BRUSSELS -- NATO has announced it will increase the number of troops in Afghanistan from the current 13,000 to 16,000 to aid the Kabul government in its fight against the Taliban.
Secretary-General Jens Stoltenberg made the announcement on November 9 at the end of a two-day meeting of the alliance's defense ministers in Brussels.
Stoltenberg reiterated that the extra troops would not be involved in combat missions but would be part of NATO's Resolute Support mission, whose aims is to train, advise, and assist the Afghan government forces.
"Currently, around 13,000 troops from 39 different countries serve in our Resolute Support mission," Stoltenberg told a news conference after the meeting.
"Allies welcomed the United States briefing on the implications of the new South Asia strategy on our mission. This has already led to an increase in the U.S troop contribution, and 27 other nations have also committed to increase troop numbers in the coming months," Stoltenberg said.
"So the size of our Resolute Support mission will increase, from around 13,000 to around 16,000 troops."
U.S. Defense Secretary Jim Mattis lauded the commitment shown by most NATO member states toward beefing up the Afghan mission.
"Over two dozen nations have stated that they intend to raise the troop numbers that they have on the ground there now, including some very small nations for whom this is the largest overseas deployment they have been engaged in," Mattis said after the meeting. "We appreciate their commitment to stabilizing the South Asia region."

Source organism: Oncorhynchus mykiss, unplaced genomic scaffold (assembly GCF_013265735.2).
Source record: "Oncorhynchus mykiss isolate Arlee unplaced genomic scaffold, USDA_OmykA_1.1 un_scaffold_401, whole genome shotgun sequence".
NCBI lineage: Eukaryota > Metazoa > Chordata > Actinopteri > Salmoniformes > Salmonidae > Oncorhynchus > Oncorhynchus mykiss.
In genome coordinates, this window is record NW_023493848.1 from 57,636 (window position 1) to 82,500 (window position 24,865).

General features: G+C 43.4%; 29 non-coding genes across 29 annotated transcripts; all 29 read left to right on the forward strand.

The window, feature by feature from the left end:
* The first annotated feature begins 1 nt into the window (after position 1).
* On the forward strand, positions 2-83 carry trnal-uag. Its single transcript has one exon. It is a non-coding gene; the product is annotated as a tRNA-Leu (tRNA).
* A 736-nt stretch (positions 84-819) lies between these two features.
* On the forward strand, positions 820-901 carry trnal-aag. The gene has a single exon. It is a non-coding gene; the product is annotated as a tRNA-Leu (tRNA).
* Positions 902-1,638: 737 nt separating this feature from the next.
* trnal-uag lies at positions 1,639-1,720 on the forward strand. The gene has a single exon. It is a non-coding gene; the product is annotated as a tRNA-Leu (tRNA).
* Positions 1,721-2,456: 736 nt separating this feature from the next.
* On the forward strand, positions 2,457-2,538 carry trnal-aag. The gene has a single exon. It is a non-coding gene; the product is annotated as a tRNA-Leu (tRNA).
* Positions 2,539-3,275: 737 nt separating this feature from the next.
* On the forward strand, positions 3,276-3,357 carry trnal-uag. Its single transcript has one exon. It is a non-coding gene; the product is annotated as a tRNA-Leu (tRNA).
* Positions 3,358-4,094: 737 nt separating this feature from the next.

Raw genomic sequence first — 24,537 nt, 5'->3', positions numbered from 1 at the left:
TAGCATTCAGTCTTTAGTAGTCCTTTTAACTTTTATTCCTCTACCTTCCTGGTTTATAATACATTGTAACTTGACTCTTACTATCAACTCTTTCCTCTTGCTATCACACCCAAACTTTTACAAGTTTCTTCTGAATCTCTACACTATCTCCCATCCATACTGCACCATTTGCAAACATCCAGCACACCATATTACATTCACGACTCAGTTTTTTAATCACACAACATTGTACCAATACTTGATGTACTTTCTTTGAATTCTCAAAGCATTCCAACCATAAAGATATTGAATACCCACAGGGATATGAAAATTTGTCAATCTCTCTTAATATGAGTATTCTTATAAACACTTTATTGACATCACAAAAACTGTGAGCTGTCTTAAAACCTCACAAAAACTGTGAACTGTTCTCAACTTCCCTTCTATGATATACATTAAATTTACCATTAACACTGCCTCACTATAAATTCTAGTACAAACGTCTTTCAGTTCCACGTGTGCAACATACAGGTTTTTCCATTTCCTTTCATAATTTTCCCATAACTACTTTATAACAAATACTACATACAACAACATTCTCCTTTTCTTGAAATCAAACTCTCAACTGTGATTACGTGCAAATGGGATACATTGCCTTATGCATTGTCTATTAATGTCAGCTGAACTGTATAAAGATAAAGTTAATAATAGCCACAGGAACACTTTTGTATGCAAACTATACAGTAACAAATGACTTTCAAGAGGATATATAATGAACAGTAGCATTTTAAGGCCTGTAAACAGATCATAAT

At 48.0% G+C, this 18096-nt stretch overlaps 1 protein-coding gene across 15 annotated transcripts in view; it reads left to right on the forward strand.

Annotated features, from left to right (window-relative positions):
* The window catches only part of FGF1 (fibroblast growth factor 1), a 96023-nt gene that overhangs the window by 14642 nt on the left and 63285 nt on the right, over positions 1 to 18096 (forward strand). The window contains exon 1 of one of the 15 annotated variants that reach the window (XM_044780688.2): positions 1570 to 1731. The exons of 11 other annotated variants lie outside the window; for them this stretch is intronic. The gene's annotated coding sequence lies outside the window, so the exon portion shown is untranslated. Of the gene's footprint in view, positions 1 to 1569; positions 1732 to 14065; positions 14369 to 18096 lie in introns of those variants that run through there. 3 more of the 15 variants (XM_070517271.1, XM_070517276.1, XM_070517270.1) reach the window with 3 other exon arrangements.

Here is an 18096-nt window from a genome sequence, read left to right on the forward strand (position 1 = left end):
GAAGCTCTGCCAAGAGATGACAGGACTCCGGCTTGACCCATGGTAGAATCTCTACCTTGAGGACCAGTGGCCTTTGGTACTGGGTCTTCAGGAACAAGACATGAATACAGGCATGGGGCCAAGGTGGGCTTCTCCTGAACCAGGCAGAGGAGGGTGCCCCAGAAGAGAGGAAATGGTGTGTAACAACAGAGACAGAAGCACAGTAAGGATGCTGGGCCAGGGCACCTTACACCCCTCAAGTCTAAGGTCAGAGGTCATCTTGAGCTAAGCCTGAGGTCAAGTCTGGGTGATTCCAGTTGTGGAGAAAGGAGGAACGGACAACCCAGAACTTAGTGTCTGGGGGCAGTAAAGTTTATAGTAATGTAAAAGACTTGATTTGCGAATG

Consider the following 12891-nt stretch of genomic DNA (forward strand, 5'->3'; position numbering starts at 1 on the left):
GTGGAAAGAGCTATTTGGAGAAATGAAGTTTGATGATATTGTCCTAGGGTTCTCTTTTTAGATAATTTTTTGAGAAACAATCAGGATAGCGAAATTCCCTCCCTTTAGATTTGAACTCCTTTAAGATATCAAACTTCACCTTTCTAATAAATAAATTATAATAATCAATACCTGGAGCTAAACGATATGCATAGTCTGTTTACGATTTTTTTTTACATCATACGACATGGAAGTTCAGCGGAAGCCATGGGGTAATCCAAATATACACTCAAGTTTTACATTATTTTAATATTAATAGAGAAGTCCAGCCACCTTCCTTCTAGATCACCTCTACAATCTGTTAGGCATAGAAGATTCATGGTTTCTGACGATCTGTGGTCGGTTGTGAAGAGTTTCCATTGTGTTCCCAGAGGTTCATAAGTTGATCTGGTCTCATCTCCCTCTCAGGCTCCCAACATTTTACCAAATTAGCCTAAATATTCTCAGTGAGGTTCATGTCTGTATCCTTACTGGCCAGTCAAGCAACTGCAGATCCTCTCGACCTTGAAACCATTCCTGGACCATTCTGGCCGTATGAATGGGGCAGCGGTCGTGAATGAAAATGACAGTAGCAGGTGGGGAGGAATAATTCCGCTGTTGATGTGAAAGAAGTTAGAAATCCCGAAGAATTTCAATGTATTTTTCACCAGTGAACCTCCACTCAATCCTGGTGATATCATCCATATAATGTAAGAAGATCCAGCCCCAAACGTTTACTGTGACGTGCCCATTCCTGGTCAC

However, the alliance's pledge still falls short of commitments, U.S. commanders said November 9. They told the defense ministers' meeting that nearly three months after Trump announced his South Asia strategy, the promised troop numbers don't expand the NATO training presence as much as hoped.
They declined to say what percentage had been filled after the meetings, but acknowledged that there was still a shortfall. NATO officials speaking on condition of anonymity confirmed after the meeting that there would be a shortfall approaching 10 percent.
"We have made it very clear to the allies that we really need their help in filling these billets that we have identified," General John Nicholson, the top U.S. commander in Afghanistan and head of Resolute Support, said after the Brussels meeting.
The gap, Nicholson said, has contributed to the lowest level of capabilities and the "highest level of risk we faced" in the 16-year war.
U.S. Army General Curtis Scaparrotti, NATO's top military officer, also stressed that the level of troops was still not high enough. "Coming out of today, it won't be at 100 percent today," he said.
"We're still in discussion with more than a few nations that are looking at an increase above the initial one.... So, I'm encouraged," he added.
Two unnamed diplomats told Reuters that at this stage, the United States is likely to provide 2,800 troops, while non-U.S. NATO allies and partners will send an additional 700 troops, potentially making up a 3,500-strong personnel increase.
The United States led an invasion to drive Taliban extremists from power after Al-Qaeda militants whose leaders were sheltering in Afghanistan killed nearly 3,000 people in the September 11, 2001, attacks on the United States.
The United States, NATO, and other partners had more than 100,000 troops in Afghanistan for a time, but the Taliban has been resurgent since NATO ended combat operations in 2014. The extremist group Islamic State (IS) has also stepped up attacks.
With reporting by Rikard Jozwiak in Brussels, dpa, and AP